Yeo-jin is shocked, but she rallies herself together and tells Shi-mok to strike first and take him down. Shi-mok says he can’t do that yet, because he doesn’t have the evidence to back up his assumptions. They’re about to leave the house when she grabs his arm, stopping him. She points out that if Shi-mok had arrived a few minutes earlier, before Kang Jin-sub, he would have been framed for murder instead. Is that what he meant by not being used?

They don’t know anything yet, he says as he looks around the dark room, just like they can’t see anything right now. “We just have to turn on the light,” replies Yeo-jin.

In the car, Yeo-jin makes another crappy drawing in her notebook, this time of a figure holding a knife. She sees Shi-mok jabbing in the dark in her mind’s eye and scribbles over the picture, glancing at him with a frown. She wonders aloud who she can report the DNA results to—it’s not like she can go directly to the police chief. Shi-mok reveals that her chief and his deputy chief are friends.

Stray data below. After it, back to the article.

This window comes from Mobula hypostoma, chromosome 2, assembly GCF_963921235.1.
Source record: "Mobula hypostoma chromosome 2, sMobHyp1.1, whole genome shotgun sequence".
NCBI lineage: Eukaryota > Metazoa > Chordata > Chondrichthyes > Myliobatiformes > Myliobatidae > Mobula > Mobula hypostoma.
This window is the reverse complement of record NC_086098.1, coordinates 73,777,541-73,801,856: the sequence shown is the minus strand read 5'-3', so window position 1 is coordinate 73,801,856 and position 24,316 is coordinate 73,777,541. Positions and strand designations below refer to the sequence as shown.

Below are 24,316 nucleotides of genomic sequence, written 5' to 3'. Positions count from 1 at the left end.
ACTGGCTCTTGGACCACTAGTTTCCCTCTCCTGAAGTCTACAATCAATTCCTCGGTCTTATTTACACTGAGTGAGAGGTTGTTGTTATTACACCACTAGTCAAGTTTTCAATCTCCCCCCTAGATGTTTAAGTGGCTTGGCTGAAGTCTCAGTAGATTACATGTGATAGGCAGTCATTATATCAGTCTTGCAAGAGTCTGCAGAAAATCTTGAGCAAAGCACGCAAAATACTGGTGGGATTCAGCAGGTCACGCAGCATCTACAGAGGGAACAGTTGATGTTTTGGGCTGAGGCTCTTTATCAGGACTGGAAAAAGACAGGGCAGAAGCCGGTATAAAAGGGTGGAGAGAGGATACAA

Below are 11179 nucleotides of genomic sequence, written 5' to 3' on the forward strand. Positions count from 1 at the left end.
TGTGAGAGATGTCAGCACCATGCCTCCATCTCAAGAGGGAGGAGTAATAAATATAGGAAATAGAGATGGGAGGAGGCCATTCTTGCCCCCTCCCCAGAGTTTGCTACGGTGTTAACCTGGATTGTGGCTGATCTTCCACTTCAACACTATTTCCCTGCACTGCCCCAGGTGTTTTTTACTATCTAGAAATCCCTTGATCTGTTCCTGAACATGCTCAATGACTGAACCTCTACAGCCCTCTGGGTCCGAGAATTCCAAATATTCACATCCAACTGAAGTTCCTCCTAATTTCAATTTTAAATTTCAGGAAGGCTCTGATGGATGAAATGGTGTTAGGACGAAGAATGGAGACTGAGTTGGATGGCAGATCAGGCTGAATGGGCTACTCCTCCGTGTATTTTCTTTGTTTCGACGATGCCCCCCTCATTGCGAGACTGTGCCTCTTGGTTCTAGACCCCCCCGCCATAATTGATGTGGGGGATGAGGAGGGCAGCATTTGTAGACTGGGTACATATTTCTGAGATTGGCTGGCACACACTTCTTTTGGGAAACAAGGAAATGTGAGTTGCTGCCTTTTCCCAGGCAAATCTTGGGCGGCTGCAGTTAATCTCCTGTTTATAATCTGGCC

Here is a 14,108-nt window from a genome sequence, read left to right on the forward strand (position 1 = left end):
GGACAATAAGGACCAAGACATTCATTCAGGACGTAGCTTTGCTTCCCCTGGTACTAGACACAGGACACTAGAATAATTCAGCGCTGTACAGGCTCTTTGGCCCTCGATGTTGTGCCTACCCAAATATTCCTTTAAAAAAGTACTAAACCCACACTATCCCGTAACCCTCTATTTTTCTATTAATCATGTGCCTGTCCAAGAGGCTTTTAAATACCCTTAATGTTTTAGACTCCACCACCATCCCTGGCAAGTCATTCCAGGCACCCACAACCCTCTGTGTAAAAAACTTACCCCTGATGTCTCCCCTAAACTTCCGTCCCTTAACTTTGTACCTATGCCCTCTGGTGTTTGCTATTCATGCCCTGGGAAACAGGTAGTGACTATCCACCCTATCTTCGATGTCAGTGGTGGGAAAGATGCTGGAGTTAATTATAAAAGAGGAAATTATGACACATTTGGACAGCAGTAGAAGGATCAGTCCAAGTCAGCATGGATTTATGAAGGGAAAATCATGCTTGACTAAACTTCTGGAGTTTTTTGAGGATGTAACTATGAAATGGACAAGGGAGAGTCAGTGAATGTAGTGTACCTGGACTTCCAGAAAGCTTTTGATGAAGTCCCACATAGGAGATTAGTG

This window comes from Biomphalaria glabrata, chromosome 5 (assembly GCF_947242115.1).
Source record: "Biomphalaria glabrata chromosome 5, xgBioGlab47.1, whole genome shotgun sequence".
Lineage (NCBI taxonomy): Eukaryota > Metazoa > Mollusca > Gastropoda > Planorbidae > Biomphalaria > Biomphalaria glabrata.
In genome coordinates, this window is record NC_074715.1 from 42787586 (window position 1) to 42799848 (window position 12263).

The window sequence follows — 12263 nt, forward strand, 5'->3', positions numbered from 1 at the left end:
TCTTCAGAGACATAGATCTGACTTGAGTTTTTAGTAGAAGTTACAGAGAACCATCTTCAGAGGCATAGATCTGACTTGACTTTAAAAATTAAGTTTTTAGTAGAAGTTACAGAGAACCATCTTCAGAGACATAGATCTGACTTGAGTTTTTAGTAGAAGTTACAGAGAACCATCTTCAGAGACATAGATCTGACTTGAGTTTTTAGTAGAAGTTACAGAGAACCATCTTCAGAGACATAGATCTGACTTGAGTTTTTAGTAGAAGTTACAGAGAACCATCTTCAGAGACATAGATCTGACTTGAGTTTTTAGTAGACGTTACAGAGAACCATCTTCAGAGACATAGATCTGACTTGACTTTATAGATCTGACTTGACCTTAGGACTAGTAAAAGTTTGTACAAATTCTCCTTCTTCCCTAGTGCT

He tells her that they won’t be fazed by Kang Jin-sub’s death, and that they’ll just want to move on from this as quickly as possible. Unsolved cases abound, he points out—what’s one more murderer roaming the streets? Yeo-jin says that revealing the innocence of the man they arrested and put away, and whose death has become a national news story, will turn the Violent Crimes Unit upside down.

He asks if she wants to cover the whole thing up, then. She asks him the same thing, since he’s likely to suffer the most if this becomes public. He responds that they’re people who search for facts, and she’s found one that was completely buried. “But the decision to expose it or not isn’t something that depends on the current situation. What kind of person has Han Yeo-jin lived her life as? That’s what it all depends on,” Shi-mok says.